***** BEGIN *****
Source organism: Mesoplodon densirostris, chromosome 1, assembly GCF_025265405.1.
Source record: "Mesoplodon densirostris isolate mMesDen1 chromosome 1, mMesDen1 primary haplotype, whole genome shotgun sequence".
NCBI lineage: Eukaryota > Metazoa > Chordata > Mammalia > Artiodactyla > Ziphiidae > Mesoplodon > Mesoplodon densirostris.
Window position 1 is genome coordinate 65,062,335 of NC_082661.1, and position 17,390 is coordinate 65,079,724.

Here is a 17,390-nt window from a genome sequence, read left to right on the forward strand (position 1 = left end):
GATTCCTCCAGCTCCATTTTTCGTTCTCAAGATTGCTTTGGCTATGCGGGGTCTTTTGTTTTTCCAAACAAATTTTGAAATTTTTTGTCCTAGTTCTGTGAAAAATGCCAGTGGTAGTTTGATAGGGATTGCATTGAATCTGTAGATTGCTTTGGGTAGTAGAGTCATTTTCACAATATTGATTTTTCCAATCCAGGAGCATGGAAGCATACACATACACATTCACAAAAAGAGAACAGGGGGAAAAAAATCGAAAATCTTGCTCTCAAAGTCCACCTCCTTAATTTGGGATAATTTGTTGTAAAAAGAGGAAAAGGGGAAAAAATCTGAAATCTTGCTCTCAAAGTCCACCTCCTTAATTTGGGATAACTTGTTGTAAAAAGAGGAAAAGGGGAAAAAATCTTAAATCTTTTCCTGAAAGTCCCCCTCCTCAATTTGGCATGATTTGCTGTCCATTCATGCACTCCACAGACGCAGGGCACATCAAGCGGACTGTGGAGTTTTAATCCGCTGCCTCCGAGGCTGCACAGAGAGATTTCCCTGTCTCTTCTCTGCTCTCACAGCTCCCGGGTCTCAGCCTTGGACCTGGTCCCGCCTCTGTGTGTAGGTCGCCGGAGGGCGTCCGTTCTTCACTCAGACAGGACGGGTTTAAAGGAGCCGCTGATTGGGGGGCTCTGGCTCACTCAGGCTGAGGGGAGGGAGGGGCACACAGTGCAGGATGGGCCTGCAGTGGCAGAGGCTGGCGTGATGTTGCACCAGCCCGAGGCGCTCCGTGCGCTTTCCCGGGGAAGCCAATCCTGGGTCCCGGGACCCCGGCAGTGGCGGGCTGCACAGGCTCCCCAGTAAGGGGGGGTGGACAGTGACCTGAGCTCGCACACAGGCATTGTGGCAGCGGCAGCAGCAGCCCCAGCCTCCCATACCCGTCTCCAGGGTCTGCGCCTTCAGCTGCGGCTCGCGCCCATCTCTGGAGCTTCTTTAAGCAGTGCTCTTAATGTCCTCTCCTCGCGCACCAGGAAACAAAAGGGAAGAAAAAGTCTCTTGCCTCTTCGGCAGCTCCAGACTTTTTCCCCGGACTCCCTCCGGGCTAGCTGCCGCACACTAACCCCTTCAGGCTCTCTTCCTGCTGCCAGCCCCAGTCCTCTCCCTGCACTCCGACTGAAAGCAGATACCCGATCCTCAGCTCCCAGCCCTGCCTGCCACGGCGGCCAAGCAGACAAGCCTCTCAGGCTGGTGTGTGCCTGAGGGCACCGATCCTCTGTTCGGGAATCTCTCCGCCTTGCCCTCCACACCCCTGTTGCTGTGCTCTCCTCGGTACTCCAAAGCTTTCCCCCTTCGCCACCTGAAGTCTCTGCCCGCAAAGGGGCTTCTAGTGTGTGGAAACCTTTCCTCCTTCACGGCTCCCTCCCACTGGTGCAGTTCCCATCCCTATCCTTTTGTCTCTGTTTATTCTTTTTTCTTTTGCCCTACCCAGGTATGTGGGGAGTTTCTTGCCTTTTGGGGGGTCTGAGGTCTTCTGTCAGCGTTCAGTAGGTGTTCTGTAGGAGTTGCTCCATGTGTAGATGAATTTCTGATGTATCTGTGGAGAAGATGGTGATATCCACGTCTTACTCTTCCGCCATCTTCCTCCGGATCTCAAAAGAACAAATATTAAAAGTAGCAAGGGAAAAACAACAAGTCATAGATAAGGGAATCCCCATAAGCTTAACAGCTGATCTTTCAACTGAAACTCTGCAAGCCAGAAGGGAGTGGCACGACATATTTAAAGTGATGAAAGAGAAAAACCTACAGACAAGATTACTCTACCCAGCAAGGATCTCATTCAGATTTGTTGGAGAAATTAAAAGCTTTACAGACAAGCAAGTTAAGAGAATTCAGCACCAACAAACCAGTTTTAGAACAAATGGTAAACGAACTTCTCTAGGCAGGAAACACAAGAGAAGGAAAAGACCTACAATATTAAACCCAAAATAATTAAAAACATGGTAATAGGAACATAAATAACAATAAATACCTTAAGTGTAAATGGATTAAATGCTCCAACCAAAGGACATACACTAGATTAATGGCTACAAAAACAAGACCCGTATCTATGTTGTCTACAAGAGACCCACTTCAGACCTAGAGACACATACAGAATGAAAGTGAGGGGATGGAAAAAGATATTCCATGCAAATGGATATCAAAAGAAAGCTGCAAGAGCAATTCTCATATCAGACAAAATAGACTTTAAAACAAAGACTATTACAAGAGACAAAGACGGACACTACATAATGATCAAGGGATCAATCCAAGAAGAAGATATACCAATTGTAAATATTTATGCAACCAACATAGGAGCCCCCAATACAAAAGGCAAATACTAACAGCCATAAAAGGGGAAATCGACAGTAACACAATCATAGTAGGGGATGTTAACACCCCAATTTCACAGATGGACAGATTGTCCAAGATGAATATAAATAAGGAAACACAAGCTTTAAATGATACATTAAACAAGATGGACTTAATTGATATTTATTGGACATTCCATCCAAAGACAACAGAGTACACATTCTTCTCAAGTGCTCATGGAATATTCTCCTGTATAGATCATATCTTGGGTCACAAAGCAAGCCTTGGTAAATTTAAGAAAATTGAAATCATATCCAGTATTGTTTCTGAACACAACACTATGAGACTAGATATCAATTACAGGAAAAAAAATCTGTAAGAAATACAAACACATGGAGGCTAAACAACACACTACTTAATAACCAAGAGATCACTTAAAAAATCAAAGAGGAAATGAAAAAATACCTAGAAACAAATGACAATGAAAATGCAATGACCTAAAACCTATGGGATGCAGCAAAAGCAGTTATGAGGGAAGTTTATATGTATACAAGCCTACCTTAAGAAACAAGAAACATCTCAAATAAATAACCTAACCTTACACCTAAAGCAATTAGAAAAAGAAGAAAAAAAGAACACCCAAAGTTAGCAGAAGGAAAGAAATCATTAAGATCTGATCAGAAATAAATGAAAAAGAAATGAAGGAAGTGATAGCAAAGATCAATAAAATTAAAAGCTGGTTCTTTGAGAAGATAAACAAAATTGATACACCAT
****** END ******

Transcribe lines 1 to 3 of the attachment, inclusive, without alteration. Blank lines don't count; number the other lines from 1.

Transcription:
Source organism: Mesoplodon densirostris, chromosome 1, assembly GCF_025265405.1.
Source record: "Mesoplodon densirostris isolate mMesDen1 chromosome 1, mMesDen1 primary haplotype, whole genome shotgun sequence".
NCBI lineage: Eukaryota > Metazoa > Chordata > Mammalia > Artiodactyla > Ziphiidae > Mesoplodon > Mesoplodon densirostris.